“Employers might anticipate that compliance with this new requirement will take far longer than expected,” they said. “In addition, the updated rule’s expansion of coverage will likely mean a number of employers do not realize they have this responsibility and may fail to comply with the requirement to upload the required data.”

Risks of Noncompliance

Noncompliance can result in a citation in and of itself, which, when combined with the instance-by-instance citation policy, could lead to massive penalties if OSHA were to apply that policy per each employee injury or illness that an employer fails to report electronically—which the agency could do, they warn.

“While that outcome would not be expected under normal circumstances, employers with issues with recordkeeping or high injury rates may face that outcome,” Surma and Walston explain. The possibility is amplified by the fact that in recent years federal agencies have experienced poor response rates for filing of required reports, which could be the result of many employers’ lack of awareness of the requirements rather than they’re intentionally refusing to file.

Employers in the 26 state jurisdictions that operate their own occupational safety and health programs should be mindful that their compliance obligations may differ from those who answer to federal OSHA, observe attorneys Daniel Wolff and Siyi Shen of the Crowell & Moring law firm. They noted some of the specific changes to employer federal reporting:

• For establishments with 250 or more employees that are routinely required to keep workplace injury and illness records, there is no change to the annual Form 300A submission requirements.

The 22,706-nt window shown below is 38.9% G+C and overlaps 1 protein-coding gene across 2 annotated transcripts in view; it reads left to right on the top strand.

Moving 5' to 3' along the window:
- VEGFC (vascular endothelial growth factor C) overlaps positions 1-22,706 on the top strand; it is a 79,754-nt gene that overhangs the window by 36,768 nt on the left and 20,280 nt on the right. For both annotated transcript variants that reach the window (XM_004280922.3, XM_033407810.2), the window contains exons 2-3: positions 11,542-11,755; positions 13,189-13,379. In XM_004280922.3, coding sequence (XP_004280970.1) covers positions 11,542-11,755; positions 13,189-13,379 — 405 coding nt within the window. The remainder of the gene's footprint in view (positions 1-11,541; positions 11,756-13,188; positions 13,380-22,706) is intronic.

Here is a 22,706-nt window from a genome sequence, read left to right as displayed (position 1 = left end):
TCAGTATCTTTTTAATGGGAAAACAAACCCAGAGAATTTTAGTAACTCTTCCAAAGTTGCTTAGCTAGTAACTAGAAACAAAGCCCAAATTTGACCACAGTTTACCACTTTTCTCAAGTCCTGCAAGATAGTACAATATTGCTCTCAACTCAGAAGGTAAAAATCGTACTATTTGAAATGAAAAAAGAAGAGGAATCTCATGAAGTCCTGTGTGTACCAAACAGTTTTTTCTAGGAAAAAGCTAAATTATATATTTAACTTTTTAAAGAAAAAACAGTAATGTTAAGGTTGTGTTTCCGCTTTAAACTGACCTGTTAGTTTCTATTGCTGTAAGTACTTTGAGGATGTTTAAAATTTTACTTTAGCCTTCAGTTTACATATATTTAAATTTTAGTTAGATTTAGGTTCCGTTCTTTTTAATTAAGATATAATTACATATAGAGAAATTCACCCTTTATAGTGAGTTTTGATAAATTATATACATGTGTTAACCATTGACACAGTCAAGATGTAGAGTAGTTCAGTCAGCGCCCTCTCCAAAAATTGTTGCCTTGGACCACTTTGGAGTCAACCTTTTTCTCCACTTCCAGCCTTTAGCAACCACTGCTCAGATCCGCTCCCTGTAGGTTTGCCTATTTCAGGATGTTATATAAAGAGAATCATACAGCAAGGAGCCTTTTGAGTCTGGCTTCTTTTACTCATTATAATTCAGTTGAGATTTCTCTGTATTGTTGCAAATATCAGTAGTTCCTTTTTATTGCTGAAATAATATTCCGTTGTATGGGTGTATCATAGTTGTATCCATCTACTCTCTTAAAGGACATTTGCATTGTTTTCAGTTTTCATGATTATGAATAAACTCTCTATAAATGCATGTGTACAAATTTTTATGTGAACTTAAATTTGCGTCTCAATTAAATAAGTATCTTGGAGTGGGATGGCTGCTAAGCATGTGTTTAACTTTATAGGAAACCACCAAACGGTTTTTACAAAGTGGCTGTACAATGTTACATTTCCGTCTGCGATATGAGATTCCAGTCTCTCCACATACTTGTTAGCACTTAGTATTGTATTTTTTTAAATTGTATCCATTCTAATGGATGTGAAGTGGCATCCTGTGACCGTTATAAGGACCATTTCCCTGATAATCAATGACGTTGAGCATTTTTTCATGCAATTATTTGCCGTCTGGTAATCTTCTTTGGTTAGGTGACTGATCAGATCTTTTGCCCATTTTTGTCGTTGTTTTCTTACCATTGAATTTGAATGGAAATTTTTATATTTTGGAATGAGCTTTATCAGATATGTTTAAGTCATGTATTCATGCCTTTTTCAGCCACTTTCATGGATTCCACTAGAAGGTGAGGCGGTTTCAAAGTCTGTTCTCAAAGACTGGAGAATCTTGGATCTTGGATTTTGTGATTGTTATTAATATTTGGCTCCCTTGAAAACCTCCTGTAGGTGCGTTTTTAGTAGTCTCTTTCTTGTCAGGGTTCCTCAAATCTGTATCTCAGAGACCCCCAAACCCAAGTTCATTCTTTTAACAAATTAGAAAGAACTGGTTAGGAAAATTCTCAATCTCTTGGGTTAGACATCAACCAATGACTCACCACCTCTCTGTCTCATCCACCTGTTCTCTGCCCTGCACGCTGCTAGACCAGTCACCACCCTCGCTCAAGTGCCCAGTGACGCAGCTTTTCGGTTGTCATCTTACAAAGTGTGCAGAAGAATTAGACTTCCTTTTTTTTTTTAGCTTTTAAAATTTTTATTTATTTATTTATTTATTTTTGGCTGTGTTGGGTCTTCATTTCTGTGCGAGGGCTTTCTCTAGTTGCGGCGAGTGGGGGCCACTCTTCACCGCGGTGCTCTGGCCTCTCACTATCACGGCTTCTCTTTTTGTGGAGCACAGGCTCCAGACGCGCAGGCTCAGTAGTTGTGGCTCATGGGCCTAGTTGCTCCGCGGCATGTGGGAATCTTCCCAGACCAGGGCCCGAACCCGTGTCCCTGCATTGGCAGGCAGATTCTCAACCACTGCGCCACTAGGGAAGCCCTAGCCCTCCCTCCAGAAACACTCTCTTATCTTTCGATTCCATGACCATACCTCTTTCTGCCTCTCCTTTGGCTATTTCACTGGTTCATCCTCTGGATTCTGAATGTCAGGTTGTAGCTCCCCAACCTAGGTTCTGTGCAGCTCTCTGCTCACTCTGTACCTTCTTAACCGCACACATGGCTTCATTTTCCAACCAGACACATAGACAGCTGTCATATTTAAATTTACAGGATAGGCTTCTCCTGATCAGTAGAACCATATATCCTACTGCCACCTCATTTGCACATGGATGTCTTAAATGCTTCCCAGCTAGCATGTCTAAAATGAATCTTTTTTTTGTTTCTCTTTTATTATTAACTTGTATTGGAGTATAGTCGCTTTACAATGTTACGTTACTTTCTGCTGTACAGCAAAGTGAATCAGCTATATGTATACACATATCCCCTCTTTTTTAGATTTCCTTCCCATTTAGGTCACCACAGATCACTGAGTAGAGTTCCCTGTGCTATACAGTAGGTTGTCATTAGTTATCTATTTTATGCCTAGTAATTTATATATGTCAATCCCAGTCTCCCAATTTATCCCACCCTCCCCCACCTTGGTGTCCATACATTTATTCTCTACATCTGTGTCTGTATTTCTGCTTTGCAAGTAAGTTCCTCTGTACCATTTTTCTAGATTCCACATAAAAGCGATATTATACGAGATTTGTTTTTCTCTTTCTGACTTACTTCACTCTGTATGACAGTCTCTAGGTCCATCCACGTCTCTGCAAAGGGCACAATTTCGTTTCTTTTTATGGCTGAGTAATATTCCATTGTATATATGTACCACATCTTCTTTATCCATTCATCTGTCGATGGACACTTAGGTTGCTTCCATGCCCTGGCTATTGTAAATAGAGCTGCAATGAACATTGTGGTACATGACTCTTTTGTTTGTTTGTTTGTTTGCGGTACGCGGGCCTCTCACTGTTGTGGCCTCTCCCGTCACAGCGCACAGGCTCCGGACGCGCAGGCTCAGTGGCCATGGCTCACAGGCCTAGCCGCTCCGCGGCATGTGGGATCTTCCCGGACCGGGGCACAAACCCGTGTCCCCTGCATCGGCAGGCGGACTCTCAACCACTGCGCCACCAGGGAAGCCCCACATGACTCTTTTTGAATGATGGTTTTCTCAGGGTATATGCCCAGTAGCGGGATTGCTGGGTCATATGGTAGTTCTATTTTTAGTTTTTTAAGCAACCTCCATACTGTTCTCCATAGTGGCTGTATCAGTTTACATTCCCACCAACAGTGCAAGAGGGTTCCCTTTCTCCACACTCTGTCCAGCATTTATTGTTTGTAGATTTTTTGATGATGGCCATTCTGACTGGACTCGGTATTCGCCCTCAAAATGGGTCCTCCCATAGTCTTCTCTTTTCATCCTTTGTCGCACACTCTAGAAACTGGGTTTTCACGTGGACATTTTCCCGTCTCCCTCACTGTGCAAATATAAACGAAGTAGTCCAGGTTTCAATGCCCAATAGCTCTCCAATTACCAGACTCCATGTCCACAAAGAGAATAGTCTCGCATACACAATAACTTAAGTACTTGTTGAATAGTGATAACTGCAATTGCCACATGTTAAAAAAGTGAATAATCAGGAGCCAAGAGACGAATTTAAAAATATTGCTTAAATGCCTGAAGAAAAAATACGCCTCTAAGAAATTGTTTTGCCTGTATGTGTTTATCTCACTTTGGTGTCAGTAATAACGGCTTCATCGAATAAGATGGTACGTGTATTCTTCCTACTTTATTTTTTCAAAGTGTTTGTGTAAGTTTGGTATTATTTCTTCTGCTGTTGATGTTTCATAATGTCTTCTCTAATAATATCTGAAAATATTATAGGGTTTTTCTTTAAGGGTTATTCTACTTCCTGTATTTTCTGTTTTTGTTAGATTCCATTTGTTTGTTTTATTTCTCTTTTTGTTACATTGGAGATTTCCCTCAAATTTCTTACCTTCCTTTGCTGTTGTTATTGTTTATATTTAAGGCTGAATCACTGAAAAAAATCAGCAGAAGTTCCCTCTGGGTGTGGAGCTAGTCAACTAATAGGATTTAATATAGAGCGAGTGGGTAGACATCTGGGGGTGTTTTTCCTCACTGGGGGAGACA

• For establishments with 20-249 employees in the high-hazard industries designated in Appendix A of subpart E, there is also no change to the annual Form 300A submission requirements. “As a matter of business hygiene, however, these employers should review the revised Appendix A list to verify whether their establishments are covered (OSHA states that the revision does not substantively affect covered establishments),” Wolff and Shen recommended.

• For those establishments with 100 or more employees who are required to submit Form 300A information, they should review the new Appendix B of subpart E: if an establishment is covered by a NAICS code that is listed in Appendix B, it will be required beginning in 2024 to electronically submit the required information from Forms 300 and 301 (in addition to their Form 300A obligations).

Wolff and Shen also stress that this rulemaking only applies to record-keeping and the electronic submissions of those records. All employers covered by the OSH Act, including establishments exempt from routine injury and illness record-keeping, are still required to report work-related fatalities and the other types of work-related injuries that OSHA requires to be reported.

The existing OSHA recordkeeping regulations also require that:

• Establishments with 250 or more employees that are already required to routinely keep OSHA injury and illness records to also electronically submit information from the Form 300A summary to OSHA once a year;

• Worksites with 20-249 employees in certain designated industries (those listed on Appendix A of 29 CFR part 1904 subpart E) to also electronically submit information from their Form 300A summary to OSHA once a year.

The new rule updates the NAICS codes listed in Appendix A to subpart E to reflect a more current version of those codes, and expands electronic submission obligations for establishments listed in a new Appendix B to subpart E. They also warn employers to keep in mind that the NAICS codes listed in Appendix B are a subset of the NAICS codes listed in Appendix A.